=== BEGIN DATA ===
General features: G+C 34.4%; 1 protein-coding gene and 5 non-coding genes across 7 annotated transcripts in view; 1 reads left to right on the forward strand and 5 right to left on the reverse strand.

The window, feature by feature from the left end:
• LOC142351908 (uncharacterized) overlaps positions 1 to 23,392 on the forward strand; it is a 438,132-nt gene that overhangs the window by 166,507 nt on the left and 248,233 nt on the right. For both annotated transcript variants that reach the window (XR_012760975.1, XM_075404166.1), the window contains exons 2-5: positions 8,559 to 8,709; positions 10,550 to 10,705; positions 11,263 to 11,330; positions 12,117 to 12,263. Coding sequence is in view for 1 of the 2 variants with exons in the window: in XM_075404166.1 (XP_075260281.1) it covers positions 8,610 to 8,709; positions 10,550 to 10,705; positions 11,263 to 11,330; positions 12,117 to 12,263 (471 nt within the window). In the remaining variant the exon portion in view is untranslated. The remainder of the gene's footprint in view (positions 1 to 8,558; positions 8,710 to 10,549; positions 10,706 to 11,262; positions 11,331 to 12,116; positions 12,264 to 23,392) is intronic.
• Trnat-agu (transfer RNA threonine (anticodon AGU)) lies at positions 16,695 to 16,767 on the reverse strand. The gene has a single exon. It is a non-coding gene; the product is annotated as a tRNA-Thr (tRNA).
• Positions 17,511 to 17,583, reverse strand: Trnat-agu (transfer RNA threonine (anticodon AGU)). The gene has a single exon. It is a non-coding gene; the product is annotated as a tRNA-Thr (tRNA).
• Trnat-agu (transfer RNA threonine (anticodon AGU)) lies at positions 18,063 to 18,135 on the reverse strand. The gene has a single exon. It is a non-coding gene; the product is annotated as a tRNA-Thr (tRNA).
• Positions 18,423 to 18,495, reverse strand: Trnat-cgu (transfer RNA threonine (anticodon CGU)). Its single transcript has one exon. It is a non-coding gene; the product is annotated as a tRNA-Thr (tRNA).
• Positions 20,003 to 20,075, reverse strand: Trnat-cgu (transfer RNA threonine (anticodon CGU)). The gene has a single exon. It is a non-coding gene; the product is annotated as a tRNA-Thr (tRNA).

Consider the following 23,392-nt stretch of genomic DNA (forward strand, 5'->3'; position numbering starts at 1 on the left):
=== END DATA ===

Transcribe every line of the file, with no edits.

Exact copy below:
General features: G+C 34.4%; 1 protein-coding gene and 5 non-coding genes across 7 annotated transcripts in view; 1 reads left to right on the forward strand and 5 right to left on the reverse strand.

The window, feature by feature from the left end:
• LOC142351908 (uncharacterized) overlaps positions 1 to 23,392 on the forward strand; it is a 438,132-nt gene that overhangs the window by 166,507 nt on the left and 248,233 nt on the right. For both annotated transcript variants that reach the window (XR_012760975.1, XM_075404166.1), the window contains exons 2-5: positions 8,559 to 8,709; positions 10,550 to 10,705; positions 11,263 to 11,330; positions 12,117 to 12,263. Coding sequence is in view for 1 of the 2 variants with exons in the window: in XM_075404166.1 (XP_075260281.1) it covers positions 8,610 to 8,709; positions 10,550 to 10,705; positions 11,263 to 11,330; positions 12,117 to 12,263 (471 nt within the window). In the remaining variant the exon portion in view is untranslated. The remainder of the gene's footprint in view (positions 1 to 8,558; positions 8,710 to 10,549; positions 10,706 to 11,262; positions 11,331 to 12,116; positions 12,264 to 23,392) is intronic.
• Trnat-agu (transfer RNA threonine (anticodon AGU)) lies at positions 16,695 to 16,767 on the reverse strand. The gene has a single exon. It is a non-coding gene; the product is annotated as a tRNA-Thr (tRNA).
• Positions 17,511 to 17,583, reverse strand: Trnat-agu (transfer RNA threonine (anticodon AGU)). The gene has a single exon. It is a non-coding gene; the product is annotated as a tRNA-Thr (tRNA).
• Trnat-agu (transfer RNA threonine (anticodon AGU)) lies at positions 18,063 to 18,135 on the reverse strand. The gene has a single exon. It is a non-coding gene; the product is annotated as a tRNA-Thr (tRNA).
• Positions 18,423 to 18,495, reverse strand: Trnat-cgu (transfer RNA threonine (anticodon CGU)). Its single transcript has one exon. It is a non-coding gene; the product is annotated as a tRNA-Thr (tRNA).
• Positions 20,003 to 20,075, reverse strand: Trnat-cgu (transfer RNA threonine (anticodon CGU)). The gene has a single exon. It is a non-coding gene; the product is annotated as a tRNA-Thr (tRNA).

Consider the following 23,392-nt stretch of genomic DNA (forward strand, 5'->3'; position numbering starts at 1 on the left):